PRINT November 1988



NOT THAT THERE IS really any way to crack the nut of national character, and not that I insist on trying; but we might say that the mortuary consciousness of a culture is probably a better index of its crucial attitudes to life than the more familiar and cliché-prone revelations of the laughter of its people (the national humor) or the rigmaroles of climatological determinism, or whatever canticles of national formation make it through the clamor of change in an age of speed. So it is, at least, with death in Mexico; and so it is especially on the Day of Death, All Soul’s Day—el Día de los Muertos (November 2).

Death is literally flaunted mast-high in Mexico, written into the privileged system of national emblems and national tokens and imaged in the very instruments of national self-definition—the flag and the anthem—with an insistence not displayed thus by any other major country in the world. Beyond these latter-day emblems, the Mexican celebration of death is more deeply marked by a mosaic of syncretic traditions (mestizaje)—the carnivalism of the Catholic middle ages, which waxed in the Americas even as it waned in Europe; the ritual sacrifices of the Aztecs (death at “the edge of the obsidian,” as they said); and the intricate afterlife-myths of a dozen other pre-Hispanic language groups. From the vast parable of the agrarian base, all these narratives and social practices developed a complexly plaited organicist spiral of life and death, which was manifested in life through the sacrificial donation of human blood (to “guarantee the permanence of the universe”) and is now revealed in death ceremonies by the continual porterage of clothes and foodstuffs to the place of interment.1 This last procedure is carried on most unfailingly by the Terrascans, who ferry food for their dead, and set it on lifelike tables, on a funerary island in Lake Patzquaro.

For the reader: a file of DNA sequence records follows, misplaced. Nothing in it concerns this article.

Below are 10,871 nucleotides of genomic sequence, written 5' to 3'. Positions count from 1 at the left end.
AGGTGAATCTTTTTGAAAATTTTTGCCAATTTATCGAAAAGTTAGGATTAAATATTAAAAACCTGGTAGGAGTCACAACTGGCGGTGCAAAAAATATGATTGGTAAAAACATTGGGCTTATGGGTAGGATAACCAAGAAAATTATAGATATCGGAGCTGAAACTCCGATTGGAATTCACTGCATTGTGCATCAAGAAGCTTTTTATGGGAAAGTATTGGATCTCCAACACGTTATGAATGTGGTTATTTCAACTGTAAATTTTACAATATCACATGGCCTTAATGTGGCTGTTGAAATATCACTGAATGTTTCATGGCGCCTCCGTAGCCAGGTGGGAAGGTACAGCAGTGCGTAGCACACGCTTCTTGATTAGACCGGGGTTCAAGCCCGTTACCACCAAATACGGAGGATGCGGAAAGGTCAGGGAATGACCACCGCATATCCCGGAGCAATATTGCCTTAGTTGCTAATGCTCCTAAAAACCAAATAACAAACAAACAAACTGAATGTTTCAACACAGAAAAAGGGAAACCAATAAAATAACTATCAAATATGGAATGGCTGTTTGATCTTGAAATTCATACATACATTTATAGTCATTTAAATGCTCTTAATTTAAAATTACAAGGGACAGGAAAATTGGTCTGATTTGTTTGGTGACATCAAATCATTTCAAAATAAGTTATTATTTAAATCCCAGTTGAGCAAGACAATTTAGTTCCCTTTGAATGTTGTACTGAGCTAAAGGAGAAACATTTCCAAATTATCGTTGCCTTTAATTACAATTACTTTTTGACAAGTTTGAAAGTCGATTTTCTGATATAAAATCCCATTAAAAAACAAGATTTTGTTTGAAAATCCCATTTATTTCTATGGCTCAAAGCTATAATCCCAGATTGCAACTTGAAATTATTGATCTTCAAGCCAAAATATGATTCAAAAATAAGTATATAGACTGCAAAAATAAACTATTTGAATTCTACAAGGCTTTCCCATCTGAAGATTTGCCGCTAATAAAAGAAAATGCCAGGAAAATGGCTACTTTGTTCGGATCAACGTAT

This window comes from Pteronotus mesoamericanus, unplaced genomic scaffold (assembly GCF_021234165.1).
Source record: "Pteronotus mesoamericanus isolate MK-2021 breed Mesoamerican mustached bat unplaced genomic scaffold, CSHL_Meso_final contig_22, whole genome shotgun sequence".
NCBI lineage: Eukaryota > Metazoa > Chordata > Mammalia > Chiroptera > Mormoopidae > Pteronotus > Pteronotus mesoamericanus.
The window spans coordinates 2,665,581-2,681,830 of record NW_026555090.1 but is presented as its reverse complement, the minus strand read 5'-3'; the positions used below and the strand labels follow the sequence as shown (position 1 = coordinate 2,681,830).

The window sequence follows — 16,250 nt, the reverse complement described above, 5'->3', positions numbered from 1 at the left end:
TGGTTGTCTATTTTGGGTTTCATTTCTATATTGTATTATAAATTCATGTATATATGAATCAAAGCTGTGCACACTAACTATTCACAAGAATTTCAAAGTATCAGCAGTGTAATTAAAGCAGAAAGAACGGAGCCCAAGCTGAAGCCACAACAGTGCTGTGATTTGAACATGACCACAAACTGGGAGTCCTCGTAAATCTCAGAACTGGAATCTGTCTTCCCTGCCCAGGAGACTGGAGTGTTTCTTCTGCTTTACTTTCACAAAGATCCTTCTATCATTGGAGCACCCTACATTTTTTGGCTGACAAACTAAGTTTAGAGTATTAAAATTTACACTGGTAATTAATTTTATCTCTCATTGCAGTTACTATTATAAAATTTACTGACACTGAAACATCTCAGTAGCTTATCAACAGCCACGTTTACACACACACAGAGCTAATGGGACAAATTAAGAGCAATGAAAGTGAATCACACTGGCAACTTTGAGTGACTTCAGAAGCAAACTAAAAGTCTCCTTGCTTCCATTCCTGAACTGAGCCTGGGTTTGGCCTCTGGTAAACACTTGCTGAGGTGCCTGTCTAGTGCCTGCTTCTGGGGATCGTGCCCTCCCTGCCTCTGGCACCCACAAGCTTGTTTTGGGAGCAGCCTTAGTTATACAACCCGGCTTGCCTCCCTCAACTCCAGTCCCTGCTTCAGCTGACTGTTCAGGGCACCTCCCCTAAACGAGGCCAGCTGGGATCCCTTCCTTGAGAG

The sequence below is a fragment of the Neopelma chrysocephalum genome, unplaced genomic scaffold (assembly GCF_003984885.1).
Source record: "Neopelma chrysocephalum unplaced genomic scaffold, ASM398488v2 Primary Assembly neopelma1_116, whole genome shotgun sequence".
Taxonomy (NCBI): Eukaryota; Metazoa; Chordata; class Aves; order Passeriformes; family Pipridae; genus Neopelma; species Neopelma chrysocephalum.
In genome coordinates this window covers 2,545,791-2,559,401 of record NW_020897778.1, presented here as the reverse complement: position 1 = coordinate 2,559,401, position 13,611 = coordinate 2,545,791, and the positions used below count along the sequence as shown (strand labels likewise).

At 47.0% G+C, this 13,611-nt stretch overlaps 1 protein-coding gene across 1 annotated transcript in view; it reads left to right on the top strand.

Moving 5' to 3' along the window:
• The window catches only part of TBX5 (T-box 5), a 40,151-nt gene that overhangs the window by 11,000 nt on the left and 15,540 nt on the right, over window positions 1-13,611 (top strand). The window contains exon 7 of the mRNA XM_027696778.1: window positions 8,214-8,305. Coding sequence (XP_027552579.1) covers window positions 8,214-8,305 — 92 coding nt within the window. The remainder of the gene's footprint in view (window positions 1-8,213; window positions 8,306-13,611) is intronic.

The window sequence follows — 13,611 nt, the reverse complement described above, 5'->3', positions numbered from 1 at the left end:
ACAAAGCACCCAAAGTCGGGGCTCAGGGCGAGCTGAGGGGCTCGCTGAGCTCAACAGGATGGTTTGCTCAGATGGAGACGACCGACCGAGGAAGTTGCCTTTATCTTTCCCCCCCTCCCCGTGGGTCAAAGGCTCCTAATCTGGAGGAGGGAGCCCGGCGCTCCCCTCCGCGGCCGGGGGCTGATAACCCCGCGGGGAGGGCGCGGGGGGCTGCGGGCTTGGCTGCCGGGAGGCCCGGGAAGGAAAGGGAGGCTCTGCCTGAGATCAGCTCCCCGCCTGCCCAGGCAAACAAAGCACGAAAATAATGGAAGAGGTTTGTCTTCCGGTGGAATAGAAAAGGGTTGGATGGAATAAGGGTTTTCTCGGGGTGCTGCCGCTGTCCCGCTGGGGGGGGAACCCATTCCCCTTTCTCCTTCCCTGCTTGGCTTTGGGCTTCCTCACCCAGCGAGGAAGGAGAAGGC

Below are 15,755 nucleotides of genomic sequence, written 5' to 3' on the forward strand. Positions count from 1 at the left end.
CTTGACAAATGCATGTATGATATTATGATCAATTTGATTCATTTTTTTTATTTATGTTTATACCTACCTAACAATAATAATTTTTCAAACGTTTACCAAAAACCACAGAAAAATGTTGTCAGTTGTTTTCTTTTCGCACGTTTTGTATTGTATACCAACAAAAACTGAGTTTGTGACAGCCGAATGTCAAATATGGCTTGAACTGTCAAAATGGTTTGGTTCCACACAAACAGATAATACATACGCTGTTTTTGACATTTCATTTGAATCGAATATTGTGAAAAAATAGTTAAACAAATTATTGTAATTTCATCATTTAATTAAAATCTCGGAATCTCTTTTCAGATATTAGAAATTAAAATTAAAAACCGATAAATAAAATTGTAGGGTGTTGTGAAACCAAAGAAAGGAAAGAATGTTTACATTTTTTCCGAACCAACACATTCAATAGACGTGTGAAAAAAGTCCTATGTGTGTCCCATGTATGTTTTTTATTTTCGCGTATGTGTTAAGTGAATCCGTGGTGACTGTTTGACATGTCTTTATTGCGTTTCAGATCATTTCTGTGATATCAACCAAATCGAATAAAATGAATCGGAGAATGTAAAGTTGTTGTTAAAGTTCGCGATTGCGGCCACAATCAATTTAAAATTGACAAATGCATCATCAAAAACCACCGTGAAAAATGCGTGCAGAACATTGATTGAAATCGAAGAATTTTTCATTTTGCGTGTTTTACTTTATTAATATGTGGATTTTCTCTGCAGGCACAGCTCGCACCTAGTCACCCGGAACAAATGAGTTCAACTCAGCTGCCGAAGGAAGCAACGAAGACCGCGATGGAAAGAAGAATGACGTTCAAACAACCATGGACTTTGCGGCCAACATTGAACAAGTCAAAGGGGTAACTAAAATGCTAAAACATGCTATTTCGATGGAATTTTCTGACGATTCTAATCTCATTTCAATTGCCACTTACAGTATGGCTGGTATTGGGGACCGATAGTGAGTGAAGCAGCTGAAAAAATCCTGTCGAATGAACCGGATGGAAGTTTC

Today’s ofrendas, altars for the dead, are still loaded with gilded images, clusters of zempazuchitl (the yellow flowers of death), a whole menu of death foods, and other more personal and imponderable memento mori, all blurred and candle-lit for the nighttime vigil with a kind of Polaroid exuberance. The stylized death foods are particularly compelling. They include breads (panes de muertos), pumpkin preserves, sugarcane, haws, aromatic spices (calabaza en tacha), and elaborately labeled and decorated sugar sweets (calaveras de azucar).2 In Guanajuato, in central Mexico, you can buy coconut-filled candy mummies in the local wrought-iron market, which ape the ghastly forms of the mineral-preserved bodies displayed in the macabre mummy museum by the town cemetery. In an extraordinary gesture of packaging and corn-modification, death is represented here as a year-round cellophaned comestible, a tangible bitter-sweet image to be licked and ingested (by the young). Death becomes a lollipop.

At the more Catholic end of the syncretic chain, the whole Christ-centered ritual of the Holy Week Easter ceremony is inclined toward the memory and enactment of death, and disinclined to dwell on the Resurrection. In several parts of Mexico, Good Friday sees in the chase of the demonios or judios, rambunctious polychrome dummies of the slayers of Christ, which tilt amongst the crowds like manic-comic purveyors of death. And at child burials there takes place a strange ecstasy for the swift passage of the blemishless angelito into a place better than life.